The Youden index and the optimal cut-point corrected for measurement error

Neil J. Perkins, Enrique F. Schisterman

Research output: Contribution to journalArticlepeer-review

Abstract

Random measurement error can attenuate a biomarker's ability to discriminate between diseased and non-diseased populations. A global measure of biomarker effectiveness is the Youden index, the maximum difference between sensitivity, the probability of correctly classifying diseased individuals, and 1-specificity, the probability of incorrectly classifying health individuals. We present an approach for estimating the Youden index and associated optimal cut-point for a normally distributed biomarker that corrects for normally distributed random measurement error. We also provide confidence intervals for these corrected estimates using the delta method and coverage probability through simulation over a variety of situations. Applying these techniques to the biomarker thiobarbituric acid reaction substance (TBARS), a measure of sub-products of lipid peroxidation that has been proposed as a discriminating measurement for cardiovascular disease, yields a 50% increase in diagnostic effectiveness at the optimal cut-point. This result may lead to biomarkers that were once naively considered ineffective becoming useful diagnostic devices.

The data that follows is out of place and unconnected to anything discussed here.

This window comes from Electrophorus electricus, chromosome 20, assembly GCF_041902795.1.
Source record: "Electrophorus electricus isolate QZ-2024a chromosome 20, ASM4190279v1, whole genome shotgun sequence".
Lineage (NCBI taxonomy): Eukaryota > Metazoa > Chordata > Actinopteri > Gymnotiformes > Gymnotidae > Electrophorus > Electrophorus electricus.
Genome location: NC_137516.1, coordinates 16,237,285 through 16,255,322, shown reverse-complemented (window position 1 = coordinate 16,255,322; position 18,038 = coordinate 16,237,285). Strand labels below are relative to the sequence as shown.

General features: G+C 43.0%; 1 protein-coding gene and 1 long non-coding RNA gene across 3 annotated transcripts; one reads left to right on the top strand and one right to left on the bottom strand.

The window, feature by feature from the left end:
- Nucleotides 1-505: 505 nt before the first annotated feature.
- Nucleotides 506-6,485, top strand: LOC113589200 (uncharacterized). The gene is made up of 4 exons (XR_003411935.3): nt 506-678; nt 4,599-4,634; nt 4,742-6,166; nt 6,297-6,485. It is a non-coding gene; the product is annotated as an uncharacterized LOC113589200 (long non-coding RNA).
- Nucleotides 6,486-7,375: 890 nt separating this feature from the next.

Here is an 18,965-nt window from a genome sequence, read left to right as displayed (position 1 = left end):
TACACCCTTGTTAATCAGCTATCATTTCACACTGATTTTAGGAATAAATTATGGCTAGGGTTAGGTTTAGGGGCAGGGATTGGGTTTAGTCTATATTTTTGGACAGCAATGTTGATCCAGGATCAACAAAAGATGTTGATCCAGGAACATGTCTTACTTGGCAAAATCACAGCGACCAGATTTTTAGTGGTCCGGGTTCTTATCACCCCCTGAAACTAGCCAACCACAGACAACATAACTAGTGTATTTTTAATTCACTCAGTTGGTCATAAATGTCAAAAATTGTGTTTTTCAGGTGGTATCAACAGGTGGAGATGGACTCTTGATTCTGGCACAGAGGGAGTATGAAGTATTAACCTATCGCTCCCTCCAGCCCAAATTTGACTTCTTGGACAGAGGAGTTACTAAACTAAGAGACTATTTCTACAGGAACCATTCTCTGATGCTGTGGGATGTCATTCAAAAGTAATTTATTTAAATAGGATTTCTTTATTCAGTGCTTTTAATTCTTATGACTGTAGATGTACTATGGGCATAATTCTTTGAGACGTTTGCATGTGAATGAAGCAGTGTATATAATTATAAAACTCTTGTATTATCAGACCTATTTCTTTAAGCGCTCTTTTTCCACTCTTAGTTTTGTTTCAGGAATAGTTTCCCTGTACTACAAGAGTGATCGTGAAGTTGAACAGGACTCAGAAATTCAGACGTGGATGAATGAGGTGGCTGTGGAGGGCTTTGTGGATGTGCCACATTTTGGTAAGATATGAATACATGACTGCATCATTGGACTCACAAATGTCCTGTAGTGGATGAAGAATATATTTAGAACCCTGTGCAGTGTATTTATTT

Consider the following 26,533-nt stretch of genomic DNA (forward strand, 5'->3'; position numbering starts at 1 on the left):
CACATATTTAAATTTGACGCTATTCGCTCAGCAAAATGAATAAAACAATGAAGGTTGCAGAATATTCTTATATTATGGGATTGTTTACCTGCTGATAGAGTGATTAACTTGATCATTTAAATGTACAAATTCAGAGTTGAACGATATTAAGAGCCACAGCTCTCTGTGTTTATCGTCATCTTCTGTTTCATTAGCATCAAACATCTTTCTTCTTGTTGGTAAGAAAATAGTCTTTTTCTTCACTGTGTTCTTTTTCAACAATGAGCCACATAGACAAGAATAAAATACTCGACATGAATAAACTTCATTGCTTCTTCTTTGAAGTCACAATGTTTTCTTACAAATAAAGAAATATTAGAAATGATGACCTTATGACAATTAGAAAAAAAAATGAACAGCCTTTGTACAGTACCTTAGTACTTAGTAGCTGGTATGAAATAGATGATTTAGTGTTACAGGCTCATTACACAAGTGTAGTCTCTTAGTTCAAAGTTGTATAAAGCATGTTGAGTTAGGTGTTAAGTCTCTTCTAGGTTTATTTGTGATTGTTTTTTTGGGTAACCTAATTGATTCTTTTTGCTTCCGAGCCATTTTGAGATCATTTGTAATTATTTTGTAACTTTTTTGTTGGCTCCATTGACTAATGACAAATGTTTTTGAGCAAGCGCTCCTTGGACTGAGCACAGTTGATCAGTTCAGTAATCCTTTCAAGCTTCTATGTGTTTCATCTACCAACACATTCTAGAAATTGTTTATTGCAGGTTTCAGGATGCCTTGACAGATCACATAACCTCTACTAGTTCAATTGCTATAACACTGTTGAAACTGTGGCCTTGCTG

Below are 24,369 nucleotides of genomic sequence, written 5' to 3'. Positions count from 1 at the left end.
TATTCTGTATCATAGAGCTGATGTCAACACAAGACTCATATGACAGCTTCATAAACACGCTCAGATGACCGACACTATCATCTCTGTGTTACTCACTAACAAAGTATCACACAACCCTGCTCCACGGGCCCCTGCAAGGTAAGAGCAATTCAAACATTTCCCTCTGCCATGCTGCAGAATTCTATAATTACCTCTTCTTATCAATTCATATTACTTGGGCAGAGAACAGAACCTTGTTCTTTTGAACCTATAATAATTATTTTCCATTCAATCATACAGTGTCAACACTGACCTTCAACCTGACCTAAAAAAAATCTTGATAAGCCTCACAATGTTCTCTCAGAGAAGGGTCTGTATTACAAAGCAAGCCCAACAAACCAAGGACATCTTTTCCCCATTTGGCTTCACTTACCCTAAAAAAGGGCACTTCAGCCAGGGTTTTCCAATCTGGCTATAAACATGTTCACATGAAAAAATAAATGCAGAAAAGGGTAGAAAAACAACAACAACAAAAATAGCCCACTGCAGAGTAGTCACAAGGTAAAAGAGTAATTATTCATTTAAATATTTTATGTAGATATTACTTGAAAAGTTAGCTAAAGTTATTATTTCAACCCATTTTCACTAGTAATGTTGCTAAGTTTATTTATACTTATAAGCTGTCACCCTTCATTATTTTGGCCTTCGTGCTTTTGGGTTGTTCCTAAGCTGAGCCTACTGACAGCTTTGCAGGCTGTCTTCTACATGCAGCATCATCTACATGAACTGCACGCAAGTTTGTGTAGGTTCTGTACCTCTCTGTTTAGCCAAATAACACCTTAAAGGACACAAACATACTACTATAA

Original languageEnglish (US)
Pages (from-to)428-441
Number of pages14
JournalBiometrical Journal
Volume47
Issue number4
DOIs
StatePublished - Aug 2005
Externally publishedYes

Keywords

  • Measurement error
  • Optimal cut-point
  • ROC curve
  • Sensitivity and specificity
  • Youden index

ASJC Scopus subject areas

  • Statistics and Probability

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